09 February 2012

The New Statesman & Ben White: A Marriage Made in Hell?

You know, I thought that The New Statesman had got over its hang-up about Israel after it had the grace (or was forced?) to apologise for its "A Kosher Conspiracy?" front cover of a Magen David piercing a union flag. I should have known better, of course. The New Statesman (hereafter NS) is, after all, the weekly paper of record for the "progressive left" of the UK. Well, a couple of days back, Robin Shepherd, owner/publisher of that excellent on-line paper The Commentator, drew all of our attention to an article just published by the NS by the ever-reliable Ben White: ever-reliable, that is, to attack Israel from all the wrong angles. Although I have included a link to the NS article below, Shepherd tells us all we really need to know in a long and well-argued article (more importantly, the first link below).

Shepherd lets us know the context of his concerns very early in the piece, when he says that "In the context of Iranian threats to destroy the country, the loss of Turkey as an ally and the new pre-eminence of extreme, anti-Israeli Islamists in Egypt, the rantings of Western anti-Zionists have now acquired a new and more dangerous significance."

Among these, of course, are the sayings of Ben White. Shepherd goes on to note that

I[Shepherd] make[s] no direct analogy, but enter Ben White, author of, “Israeli Apartheid: A Beginner’s Guide“. On Sunday, he published an extensive piece in the leading weekly magazine of the British Left, The New Statesman. Essentially, it’s a trash job on Israeli democracy. It, perversely, charges a British pro-Israel grouping, BICOM, with having unwittingly revealed, in a series of recent essays, that Israel is not in fact a proper democracy at all: it’s a racist “ethnocracy“ run by and for Jews.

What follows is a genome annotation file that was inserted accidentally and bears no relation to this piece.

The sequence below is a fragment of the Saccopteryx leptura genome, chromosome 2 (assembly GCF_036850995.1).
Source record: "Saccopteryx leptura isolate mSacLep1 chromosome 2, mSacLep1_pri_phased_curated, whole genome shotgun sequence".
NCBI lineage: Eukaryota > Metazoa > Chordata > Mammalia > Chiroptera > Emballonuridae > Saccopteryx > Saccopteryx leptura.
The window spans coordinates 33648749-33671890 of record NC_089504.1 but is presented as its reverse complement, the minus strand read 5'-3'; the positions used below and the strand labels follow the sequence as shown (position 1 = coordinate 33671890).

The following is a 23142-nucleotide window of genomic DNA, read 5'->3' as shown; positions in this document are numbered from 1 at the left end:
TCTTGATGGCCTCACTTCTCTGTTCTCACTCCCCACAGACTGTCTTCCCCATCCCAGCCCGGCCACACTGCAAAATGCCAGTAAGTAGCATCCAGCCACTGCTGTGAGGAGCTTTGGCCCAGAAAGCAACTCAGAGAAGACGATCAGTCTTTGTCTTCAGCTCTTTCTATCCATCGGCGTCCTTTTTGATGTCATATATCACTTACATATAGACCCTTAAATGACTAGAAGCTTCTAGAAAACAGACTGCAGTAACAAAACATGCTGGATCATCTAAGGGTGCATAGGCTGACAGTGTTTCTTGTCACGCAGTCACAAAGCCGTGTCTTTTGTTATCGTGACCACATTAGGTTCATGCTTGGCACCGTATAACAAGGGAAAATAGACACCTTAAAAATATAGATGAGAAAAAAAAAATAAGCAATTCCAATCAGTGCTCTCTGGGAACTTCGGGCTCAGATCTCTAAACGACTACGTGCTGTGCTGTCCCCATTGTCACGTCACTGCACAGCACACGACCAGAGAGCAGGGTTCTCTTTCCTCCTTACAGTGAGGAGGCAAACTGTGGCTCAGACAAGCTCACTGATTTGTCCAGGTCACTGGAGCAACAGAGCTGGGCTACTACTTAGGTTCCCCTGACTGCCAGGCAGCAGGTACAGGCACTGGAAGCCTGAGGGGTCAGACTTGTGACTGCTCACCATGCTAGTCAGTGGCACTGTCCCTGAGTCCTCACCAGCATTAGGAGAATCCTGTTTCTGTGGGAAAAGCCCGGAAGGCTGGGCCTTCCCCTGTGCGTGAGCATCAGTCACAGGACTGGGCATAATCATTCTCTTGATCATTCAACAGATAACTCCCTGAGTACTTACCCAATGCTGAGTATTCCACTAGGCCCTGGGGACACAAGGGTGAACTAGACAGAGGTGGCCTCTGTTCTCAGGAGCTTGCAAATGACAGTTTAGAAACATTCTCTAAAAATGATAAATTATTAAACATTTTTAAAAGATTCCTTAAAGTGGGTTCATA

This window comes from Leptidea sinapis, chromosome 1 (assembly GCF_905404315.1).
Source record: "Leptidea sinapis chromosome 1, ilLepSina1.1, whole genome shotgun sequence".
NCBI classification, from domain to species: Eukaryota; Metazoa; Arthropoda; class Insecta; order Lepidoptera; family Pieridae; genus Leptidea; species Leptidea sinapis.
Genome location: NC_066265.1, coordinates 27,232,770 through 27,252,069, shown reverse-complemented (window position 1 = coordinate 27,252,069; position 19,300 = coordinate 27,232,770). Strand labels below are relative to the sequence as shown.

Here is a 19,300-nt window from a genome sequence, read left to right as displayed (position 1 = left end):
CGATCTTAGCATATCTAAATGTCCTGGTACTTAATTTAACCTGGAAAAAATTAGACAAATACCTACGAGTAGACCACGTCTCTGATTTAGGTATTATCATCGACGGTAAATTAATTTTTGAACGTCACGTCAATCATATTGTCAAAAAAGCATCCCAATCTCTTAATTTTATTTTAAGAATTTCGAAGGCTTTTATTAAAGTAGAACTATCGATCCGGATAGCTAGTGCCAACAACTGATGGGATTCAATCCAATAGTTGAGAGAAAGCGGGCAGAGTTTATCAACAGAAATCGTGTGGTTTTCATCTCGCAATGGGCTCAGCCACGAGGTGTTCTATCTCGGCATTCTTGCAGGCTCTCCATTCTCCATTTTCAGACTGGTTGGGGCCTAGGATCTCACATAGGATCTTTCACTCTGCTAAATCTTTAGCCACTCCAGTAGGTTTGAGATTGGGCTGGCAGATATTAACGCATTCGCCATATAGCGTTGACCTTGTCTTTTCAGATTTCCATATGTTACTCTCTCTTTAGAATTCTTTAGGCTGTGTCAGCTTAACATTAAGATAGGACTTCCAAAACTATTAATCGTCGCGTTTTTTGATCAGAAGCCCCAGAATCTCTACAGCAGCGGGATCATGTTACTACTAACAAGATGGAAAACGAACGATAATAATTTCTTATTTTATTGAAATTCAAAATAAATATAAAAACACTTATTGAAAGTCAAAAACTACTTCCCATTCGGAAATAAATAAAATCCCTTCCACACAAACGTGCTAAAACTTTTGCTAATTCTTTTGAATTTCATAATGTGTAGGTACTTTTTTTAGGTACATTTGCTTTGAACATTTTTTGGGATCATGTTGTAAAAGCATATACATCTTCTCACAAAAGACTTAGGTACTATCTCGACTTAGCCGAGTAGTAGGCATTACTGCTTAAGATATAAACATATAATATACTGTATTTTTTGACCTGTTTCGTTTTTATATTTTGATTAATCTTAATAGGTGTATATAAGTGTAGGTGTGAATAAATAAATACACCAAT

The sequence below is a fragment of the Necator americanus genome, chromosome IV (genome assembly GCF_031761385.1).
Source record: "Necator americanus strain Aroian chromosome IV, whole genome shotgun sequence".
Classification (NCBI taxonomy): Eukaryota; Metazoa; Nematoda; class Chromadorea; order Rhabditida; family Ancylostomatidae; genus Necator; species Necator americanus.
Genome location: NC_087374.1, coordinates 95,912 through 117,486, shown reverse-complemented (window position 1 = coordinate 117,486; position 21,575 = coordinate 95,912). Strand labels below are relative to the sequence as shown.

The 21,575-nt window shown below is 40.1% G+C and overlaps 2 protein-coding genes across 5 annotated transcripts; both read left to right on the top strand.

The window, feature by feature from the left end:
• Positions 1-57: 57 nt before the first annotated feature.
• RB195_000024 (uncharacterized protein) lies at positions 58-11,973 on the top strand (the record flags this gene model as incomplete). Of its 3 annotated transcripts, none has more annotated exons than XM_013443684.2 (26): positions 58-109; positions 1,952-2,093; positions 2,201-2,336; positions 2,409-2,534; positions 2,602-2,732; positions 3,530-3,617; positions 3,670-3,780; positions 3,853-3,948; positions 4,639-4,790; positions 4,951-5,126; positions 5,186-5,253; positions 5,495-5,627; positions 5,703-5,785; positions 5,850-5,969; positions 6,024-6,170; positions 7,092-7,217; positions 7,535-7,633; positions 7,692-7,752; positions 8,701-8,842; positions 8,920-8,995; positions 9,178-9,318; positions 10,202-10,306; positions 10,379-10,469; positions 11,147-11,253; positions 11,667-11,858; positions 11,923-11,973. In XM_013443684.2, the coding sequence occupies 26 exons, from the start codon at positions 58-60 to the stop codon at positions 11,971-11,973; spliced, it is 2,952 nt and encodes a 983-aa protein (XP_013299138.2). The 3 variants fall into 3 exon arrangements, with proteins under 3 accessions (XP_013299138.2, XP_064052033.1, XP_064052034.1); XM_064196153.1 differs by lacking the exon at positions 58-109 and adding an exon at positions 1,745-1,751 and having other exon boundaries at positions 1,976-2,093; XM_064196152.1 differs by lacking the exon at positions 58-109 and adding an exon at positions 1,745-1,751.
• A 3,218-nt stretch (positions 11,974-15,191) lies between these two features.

Back in the days when White still spoke to mere mortals who disagreed with him (by commenting on Engage, for example), I recall (along with others) taking him to task for his use of this word - "ethnocracy" - because the last thing Israel was or is is an ethnically homogeneous society. In comparison, in terms of those who are actually citizens (as opposed to actually entitled to enter and remain, legally, within its borders, such as all European Union citizens), somewhere like Britain is actually less diverse than Israel. After all, the vast majority of those who are UK citizens were actually born and bred within its borders; which is far more than can be said of Israel. If White were to substitute something like "a uni-religious society", he would be far more accurate. But the term would apply just as much to the UK, where something like 90% or more of the population would, if forced, acknowledge that they were Christian rather than anything else.

Not that such truths bother Ben White.

Shepherd goes on to make many more pertinent points, among them this:
Mostly, [White's article is] a re-hash of the old arguments that because Israel is a Jewish state it can’t be a true democracy. The fact that it’s had an elected parliament for longer than almost half the countries in the European Union – the 10 members from central and eastern Europe plus Spain, Portugal and Greece – is obviously not mentioned. Nor is the fact that it has one of the finest supreme courts in the world. Nor is the fact that Arabs in Israel have a tradition of living in a liberal-democratic environment that has been absent for Arabs living anywhere else in the region. (And the way things are going that is not likely to change due to the so-called “Arab Spring. “)
Anyway, enough from me. The Shepherd article is here, and the link to the New Statesman is here.

By Brian Goldfarb.


Francis Sedgemore said...

"...the term would apply just as much to the UK, where something like 90% or more of the population would, if forced, acknowledge that they were Christian rather than anything else."